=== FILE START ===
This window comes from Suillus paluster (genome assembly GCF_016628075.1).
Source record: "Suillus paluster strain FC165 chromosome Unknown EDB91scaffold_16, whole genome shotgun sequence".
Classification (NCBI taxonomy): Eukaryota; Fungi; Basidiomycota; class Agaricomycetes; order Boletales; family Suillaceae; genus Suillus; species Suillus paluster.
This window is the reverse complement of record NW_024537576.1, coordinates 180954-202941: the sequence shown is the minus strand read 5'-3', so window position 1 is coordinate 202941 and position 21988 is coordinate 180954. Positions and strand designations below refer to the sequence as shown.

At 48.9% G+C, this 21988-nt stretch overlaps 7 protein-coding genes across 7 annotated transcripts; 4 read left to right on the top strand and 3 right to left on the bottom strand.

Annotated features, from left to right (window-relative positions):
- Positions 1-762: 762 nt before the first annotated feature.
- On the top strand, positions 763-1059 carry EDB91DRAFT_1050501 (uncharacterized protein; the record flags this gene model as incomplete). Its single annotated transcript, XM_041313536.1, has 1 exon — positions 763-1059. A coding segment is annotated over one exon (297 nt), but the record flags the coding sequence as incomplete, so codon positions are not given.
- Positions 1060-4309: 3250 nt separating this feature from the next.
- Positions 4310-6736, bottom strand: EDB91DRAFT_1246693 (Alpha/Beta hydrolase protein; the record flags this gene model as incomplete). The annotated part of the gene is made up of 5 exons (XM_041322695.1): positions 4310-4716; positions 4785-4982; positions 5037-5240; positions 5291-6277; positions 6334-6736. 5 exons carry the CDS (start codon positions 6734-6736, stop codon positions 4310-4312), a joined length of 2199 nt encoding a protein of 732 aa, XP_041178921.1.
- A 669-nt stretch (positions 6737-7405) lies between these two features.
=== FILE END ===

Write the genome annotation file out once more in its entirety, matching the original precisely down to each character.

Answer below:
This window comes from Suillus paluster (genome assembly GCF_016628075.1).
Source record: "Suillus paluster strain FC165 chromosome Unknown EDB91scaffold_16, whole genome shotgun sequence".
Classification (NCBI taxonomy): Eukaryota; Fungi; Basidiomycota; class Agaricomycetes; order Boletales; family Suillaceae; genus Suillus; species Suillus paluster.
This window is the reverse complement of record NW_024537576.1, coordinates 180954-202941: the sequence shown is the minus strand read 5'-3', so window position 1 is coordinate 202941 and position 21988 is coordinate 180954. Positions and strand designations below refer to the sequence as shown.

At 48.9% G+C, this 21988-nt stretch overlaps 7 protein-coding genes across 7 annotated transcripts; 4 read left to right on the top strand and 3 right to left on the bottom strand.

Annotated features, from left to right (window-relative positions):
- Positions 1-762: 762 nt before the first annotated feature.
- On the top strand, positions 763-1059 carry EDB91DRAFT_1050501 (uncharacterized protein; the record flags this gene model as incomplete). Its single annotated transcript, XM_041313536.1, has 1 exon — positions 763-1059. A coding segment is annotated over one exon (297 nt), but the record flags the coding sequence as incomplete, so codon positions are not given.
- Positions 1060-4309: 3250 nt separating this feature from the next.
- Positions 4310-6736, bottom strand: EDB91DRAFT_1246693 (Alpha/Beta hydrolase protein; the record flags this gene model as incomplete). The annotated part of the gene is made up of 5 exons (XM_041322695.1): positions 4310-4716; positions 4785-4982; positions 5037-5240; positions 5291-6277; positions 6334-6736. 5 exons carry the CDS (start codon positions 6734-6736, stop codon positions 4310-4312), a joined length of 2199 nt encoding a protein of 732 aa, XP_041178921.1.
- A 669-nt stretch (positions 6737-7405) lies between these two features.